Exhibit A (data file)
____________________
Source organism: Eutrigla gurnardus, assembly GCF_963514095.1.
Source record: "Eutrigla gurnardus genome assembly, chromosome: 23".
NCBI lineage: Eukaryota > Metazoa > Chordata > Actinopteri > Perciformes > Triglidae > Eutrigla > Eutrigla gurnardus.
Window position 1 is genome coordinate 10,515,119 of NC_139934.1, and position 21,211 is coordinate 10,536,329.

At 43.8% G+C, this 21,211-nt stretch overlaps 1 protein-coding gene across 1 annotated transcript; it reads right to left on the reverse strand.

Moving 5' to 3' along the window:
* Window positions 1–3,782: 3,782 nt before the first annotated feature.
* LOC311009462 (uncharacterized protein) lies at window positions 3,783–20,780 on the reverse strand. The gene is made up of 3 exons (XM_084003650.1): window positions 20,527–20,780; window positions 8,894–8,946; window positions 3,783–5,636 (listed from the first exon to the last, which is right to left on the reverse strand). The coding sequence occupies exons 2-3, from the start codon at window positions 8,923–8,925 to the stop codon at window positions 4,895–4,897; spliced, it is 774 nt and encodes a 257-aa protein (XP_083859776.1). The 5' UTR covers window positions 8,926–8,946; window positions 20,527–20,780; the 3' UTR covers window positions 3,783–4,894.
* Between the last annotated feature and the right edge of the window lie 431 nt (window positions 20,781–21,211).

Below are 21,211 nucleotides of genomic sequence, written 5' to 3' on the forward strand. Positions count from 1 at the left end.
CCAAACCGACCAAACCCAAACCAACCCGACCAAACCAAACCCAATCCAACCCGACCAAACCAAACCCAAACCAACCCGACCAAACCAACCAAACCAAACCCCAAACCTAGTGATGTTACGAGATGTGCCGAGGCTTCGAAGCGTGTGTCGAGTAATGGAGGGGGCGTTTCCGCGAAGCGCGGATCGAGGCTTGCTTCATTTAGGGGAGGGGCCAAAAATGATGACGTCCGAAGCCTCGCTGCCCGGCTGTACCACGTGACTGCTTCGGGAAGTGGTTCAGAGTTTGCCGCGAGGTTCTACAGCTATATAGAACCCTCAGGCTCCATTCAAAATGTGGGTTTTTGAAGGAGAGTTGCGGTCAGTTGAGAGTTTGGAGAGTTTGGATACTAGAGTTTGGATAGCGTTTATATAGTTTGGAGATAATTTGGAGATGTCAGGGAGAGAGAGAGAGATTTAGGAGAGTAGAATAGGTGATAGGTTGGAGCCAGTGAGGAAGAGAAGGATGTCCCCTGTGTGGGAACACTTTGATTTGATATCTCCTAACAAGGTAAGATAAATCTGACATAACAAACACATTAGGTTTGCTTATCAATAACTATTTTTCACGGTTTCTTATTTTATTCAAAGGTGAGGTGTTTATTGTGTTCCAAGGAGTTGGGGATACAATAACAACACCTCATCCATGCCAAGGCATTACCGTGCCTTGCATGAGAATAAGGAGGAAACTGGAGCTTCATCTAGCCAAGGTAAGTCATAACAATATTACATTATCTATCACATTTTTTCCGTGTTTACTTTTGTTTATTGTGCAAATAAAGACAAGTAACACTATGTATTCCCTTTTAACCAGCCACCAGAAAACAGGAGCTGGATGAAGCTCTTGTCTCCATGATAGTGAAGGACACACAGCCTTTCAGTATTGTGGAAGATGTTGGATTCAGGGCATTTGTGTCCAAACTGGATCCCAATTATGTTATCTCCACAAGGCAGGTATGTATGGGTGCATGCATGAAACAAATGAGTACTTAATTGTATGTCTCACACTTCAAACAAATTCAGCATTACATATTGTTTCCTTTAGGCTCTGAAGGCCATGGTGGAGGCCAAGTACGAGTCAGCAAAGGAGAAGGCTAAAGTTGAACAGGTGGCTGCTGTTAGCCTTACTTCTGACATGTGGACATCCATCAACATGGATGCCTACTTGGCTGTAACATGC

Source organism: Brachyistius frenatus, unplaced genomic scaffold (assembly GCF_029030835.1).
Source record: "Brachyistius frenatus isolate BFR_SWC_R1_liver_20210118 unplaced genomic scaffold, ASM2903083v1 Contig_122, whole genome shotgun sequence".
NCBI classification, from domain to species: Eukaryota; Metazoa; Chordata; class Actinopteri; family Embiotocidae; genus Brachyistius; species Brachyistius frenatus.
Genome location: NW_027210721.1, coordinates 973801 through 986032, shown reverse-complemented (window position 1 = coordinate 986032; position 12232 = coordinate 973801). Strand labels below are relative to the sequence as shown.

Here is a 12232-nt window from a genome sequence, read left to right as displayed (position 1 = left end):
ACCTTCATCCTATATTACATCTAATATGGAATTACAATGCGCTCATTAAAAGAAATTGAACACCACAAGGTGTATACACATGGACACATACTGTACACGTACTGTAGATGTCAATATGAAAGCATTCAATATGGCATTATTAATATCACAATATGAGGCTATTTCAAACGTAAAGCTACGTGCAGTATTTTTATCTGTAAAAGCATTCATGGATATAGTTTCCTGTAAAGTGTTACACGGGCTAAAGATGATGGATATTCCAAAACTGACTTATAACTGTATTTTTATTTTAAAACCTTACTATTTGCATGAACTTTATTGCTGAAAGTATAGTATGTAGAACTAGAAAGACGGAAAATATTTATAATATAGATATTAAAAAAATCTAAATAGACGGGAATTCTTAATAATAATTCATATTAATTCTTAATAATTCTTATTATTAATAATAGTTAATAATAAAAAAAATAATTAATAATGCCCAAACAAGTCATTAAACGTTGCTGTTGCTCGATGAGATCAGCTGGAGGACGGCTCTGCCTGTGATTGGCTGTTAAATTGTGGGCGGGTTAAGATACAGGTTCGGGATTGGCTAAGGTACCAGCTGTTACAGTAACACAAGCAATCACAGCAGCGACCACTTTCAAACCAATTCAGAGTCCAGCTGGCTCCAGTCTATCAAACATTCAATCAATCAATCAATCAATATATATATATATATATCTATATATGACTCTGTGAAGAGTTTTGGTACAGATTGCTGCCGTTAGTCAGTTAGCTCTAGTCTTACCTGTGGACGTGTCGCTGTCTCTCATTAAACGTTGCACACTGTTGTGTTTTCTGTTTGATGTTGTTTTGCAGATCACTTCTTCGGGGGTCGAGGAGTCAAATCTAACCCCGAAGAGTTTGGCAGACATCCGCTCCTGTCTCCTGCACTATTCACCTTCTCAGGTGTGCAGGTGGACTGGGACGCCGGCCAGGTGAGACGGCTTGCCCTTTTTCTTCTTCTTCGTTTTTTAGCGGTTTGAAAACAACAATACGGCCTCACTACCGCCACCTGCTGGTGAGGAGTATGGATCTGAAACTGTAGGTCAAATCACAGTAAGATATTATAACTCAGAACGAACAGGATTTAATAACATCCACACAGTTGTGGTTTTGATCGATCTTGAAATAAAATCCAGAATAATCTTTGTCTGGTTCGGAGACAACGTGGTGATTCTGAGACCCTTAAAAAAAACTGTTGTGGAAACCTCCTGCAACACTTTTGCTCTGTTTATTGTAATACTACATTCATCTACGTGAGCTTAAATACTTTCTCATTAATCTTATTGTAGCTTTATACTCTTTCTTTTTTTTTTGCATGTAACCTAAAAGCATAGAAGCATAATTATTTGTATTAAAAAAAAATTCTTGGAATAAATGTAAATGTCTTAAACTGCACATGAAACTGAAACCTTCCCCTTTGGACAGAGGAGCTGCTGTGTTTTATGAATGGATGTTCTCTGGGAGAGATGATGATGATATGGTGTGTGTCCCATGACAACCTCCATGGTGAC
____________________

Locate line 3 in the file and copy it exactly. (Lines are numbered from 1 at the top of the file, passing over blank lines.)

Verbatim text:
NCBI lineage: Eukaryota > Metazoa > Chordata > Actinopteri > Perciformes > Triglidae > Eutrigla > Eutrigla gurnardus.